Port of Marettimo
|Elevation||686 m (2,251 ft)|
Marettimo (Sicilian: Marrètimu) is one of the Aegadian Islands in the Mediterranean Sea west of Sicily, Italy. It forms a part of the municipality (comune) of Favignana in the Province of Trapani. It takes about an hour to reach the island from Trapani.
The ancient name of the island was Hiera, part of the Greek name Hierà Nèsos (Ιερά Νήσος), which means "Sacred Island" in Greek. Indeed, its Latin name used by Pliny was also "Sacra". The name Marettimo probably comes from the words mar (sea) and timo (thyme) due to the profusion of thyme on the island. However, it may stem from a local pronunciation of the word "maritimo".
The island was an important observation point during Roman times, hence the Casa Romana, where it was easy to observe passing maritime traffic. The sea routes between Italy and North Africa and Italy and Spain (via Sardinia) would pass Marettimo.
Abu Abd Allah Muhammad al-Idrisi (1099–1165 or 1166), the Moroccan Muslim geographer, cartographer, Egyptologist and traveller who lived in Sicily at the court of King Roger II, mentioned this island, naming it جزيرة مليطمة (jazīrat Malīṭma, "the island of Malitma") on page 583 of his book Nuzhat al-mushtaq fi ihtiraq ghal afaq, otherwise known as The Book of Roger, considered a geographic encyclopaedia of the medieval world.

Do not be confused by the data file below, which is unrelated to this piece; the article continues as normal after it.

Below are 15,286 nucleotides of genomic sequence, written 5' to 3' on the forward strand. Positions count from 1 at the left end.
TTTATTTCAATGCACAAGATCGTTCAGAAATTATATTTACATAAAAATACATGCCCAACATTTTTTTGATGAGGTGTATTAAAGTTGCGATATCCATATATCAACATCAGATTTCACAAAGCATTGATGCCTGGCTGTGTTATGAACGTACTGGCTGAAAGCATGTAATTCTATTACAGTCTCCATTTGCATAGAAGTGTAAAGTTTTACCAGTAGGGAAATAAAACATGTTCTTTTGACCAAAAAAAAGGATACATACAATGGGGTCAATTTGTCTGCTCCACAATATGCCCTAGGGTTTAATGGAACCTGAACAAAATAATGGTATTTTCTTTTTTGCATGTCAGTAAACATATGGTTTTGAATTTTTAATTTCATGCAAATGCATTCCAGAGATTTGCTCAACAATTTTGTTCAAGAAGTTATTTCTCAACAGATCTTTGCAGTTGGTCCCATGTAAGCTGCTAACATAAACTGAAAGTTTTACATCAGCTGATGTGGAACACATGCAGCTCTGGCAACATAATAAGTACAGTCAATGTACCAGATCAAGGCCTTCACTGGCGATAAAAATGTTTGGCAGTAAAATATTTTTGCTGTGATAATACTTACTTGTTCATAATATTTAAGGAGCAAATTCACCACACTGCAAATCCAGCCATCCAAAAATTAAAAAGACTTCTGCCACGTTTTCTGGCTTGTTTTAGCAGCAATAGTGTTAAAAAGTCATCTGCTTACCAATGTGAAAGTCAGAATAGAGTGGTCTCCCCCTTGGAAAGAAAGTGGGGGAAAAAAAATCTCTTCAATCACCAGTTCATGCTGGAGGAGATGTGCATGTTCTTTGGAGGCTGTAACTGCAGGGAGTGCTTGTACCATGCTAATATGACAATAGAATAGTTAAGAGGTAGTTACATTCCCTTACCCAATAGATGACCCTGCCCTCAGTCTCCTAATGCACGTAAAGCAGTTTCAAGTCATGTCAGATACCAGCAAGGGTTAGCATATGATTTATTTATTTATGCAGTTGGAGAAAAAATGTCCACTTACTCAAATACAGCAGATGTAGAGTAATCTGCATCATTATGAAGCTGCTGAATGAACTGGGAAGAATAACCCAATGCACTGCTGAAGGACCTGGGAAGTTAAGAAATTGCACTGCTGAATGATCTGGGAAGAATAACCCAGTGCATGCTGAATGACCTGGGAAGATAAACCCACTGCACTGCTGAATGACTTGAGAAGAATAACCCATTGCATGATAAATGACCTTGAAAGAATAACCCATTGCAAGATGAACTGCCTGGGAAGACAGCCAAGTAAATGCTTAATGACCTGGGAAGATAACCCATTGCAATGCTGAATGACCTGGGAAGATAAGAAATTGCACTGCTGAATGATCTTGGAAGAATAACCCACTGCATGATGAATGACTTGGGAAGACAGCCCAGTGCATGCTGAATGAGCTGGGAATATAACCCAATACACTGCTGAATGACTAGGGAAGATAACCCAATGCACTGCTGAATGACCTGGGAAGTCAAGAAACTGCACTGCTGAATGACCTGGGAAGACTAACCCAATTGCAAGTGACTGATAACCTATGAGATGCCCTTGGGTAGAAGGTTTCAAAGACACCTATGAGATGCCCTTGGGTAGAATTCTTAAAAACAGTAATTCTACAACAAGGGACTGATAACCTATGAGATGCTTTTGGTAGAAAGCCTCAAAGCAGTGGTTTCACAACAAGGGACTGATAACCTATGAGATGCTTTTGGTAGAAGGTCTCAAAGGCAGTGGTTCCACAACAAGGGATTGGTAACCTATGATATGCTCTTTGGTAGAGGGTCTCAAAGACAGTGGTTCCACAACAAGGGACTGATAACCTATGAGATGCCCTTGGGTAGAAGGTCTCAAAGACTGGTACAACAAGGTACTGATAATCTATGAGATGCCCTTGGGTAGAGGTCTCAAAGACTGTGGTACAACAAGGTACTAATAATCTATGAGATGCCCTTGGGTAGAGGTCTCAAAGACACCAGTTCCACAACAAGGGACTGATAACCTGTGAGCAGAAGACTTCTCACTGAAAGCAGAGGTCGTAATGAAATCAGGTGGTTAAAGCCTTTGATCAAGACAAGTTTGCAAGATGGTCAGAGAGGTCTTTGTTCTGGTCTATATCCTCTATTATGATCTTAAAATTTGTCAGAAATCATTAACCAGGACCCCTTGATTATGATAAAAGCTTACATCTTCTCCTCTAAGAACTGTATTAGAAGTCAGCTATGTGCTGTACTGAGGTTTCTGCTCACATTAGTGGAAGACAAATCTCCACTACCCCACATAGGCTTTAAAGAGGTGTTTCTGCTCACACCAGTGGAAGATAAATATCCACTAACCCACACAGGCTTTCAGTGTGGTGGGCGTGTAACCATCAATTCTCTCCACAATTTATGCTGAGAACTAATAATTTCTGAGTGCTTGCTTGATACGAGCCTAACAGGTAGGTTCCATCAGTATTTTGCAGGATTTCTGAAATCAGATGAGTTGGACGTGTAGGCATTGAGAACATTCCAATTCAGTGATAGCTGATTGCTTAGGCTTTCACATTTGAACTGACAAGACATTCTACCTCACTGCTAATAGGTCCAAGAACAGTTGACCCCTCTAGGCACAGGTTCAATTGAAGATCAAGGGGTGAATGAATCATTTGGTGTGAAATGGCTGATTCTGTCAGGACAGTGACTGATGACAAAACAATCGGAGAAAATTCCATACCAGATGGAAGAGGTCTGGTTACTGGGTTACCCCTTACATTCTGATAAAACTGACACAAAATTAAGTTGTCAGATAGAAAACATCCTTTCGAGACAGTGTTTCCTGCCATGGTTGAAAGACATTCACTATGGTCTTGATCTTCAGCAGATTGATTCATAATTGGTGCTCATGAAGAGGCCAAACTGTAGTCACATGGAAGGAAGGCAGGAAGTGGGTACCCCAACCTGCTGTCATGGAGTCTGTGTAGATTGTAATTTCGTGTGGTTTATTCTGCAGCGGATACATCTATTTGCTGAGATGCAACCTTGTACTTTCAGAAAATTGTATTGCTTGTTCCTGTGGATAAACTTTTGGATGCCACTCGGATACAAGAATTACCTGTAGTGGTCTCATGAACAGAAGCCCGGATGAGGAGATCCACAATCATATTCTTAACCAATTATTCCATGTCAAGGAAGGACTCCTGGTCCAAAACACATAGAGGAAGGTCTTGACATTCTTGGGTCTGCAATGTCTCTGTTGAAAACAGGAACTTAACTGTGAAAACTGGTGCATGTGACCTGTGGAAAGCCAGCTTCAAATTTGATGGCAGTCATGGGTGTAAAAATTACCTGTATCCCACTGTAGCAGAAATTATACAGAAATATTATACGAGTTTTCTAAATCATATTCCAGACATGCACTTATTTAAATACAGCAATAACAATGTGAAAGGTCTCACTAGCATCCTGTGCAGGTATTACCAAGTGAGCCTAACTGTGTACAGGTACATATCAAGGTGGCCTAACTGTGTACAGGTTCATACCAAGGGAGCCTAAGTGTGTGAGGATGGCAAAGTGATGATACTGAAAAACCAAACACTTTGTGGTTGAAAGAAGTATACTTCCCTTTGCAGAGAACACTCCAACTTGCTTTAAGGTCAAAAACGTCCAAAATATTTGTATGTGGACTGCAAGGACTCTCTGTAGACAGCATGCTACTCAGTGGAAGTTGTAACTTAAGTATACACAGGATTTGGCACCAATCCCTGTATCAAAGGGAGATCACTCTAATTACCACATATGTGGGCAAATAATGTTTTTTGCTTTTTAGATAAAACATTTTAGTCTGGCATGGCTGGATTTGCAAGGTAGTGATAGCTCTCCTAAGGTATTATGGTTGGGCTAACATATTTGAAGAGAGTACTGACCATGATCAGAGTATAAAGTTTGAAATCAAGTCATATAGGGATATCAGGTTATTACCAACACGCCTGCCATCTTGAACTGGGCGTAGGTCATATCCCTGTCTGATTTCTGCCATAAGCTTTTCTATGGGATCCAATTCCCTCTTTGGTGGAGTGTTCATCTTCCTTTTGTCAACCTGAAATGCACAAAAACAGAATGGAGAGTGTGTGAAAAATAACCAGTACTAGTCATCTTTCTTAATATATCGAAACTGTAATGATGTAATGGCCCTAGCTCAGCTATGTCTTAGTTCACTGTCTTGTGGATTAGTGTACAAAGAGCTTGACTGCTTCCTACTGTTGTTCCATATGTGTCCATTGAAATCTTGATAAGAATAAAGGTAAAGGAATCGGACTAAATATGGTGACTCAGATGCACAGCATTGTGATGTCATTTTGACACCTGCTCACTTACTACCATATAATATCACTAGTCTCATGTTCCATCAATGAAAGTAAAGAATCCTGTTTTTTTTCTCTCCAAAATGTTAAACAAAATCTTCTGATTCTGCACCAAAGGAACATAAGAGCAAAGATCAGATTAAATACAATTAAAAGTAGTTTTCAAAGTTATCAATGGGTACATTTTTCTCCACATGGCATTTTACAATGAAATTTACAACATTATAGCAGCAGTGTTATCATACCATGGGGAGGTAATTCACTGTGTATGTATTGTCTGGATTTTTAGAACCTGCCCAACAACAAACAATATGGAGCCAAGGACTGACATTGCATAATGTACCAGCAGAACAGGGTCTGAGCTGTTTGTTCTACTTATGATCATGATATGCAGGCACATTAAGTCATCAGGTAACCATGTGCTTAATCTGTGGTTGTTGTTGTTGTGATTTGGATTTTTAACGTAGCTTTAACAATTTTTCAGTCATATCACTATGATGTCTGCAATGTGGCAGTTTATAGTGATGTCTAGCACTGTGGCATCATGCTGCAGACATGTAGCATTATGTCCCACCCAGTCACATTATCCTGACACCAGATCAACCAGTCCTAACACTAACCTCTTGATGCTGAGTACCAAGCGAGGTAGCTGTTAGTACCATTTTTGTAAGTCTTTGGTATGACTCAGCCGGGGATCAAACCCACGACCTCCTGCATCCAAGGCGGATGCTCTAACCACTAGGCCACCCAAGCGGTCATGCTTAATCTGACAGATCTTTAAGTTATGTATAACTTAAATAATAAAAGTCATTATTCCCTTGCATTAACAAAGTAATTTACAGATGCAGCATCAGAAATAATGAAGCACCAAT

There is a well restored Byzantine-Norman church adjacent to the Casa Romana. There are several impressive grottos around the island's coast and innumerable spots for excellent swimming in pristine waters on the western coast accessible only by boat.
Marettimo is the second largest of the Aegadian Islands. The highest point is Monte Falcone with a height of 686 m (2,251 ft). The island has about 300 inhabitants in the winter and 700 in the summer (not including tourists), who mainly live from fishing, tourism and traditional handcrafts. Fishing is predominantly conducted in the summer months.
Flora and fauna
The island is home to about 500 plant species, many of them indigenous and very rare, among the most endangered being Bupleurum dianthifolium, Brassica macrocarpa, Scilla hughii and Thymus richardii subsp. nitidus; the last was chemically investigated.
There is a sizeable population of donkeys and horses on the island. There are wild goats, rabbits, eagles, peregrine falcons and plenty of screeching gulls.
- "Frammenti per la Storia dell'Isola di Marettimo", Il Giornale delle Egadi, December 1998. Retrieved 20 May 2013.
- Ammar Bader, Guido Flamini, Pier Luigi Cioni and Ivano Morelli, Journal of Essential Oils Research, Vol 13 pp.8-10